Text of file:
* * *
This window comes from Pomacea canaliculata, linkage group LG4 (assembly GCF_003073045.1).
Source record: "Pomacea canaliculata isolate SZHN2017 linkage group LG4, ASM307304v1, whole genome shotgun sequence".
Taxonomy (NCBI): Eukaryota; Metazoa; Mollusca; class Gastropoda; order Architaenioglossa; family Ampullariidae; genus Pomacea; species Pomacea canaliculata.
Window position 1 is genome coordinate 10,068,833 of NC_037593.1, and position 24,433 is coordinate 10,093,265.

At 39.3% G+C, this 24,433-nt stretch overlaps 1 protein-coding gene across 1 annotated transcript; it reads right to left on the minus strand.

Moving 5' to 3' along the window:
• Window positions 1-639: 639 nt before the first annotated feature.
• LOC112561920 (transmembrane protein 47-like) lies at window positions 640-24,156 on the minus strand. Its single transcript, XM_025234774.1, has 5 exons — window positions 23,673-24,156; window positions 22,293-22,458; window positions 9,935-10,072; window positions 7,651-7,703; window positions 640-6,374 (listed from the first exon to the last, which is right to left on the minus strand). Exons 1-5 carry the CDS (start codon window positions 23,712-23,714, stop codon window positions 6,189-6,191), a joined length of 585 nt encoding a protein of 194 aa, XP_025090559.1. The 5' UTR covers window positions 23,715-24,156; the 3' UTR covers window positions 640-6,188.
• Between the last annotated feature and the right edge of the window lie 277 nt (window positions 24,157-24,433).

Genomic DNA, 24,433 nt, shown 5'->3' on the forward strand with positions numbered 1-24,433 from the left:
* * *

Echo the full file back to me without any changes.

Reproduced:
This window comes from Pomacea canaliculata, linkage group LG4 (assembly GCF_003073045.1).
Source record: "Pomacea canaliculata isolate SZHN2017 linkage group LG4, ASM307304v1, whole genome shotgun sequence".
Taxonomy (NCBI): Eukaryota; Metazoa; Mollusca; class Gastropoda; order Architaenioglossa; family Ampullariidae; genus Pomacea; species Pomacea canaliculata.
Window position 1 is genome coordinate 10,068,833 of NC_037593.1, and position 24,433 is coordinate 10,093,265.

At 39.3% G+C, this 24,433-nt stretch overlaps 1 protein-coding gene across 1 annotated transcript; it reads right to left on the minus strand.

Moving 5' to 3' along the window:
• Window positions 1-639: 639 nt before the first annotated feature.
• LOC112561920 (transmembrane protein 47-like) lies at window positions 640-24,156 on the minus strand. Its single transcript, XM_025234774.1, has 5 exons — window positions 23,673-24,156; window positions 22,293-22,458; window positions 9,935-10,072; window positions 7,651-7,703; window positions 640-6,374 (listed from the first exon to the last, which is right to left on the minus strand). Exons 1-5 carry the CDS (start codon window positions 23,712-23,714, stop codon window positions 6,189-6,191), a joined length of 585 nt encoding a protein of 194 aa, XP_025090559.1. The 5' UTR covers window positions 23,715-24,156; the 3' UTR covers window positions 640-6,188.
• Between the last annotated feature and the right edge of the window lie 277 nt (window positions 24,157-24,433).

Genomic DNA, 24,433 nt, shown 5'->3' on the forward strand with positions numbered 1-24,433 from the left: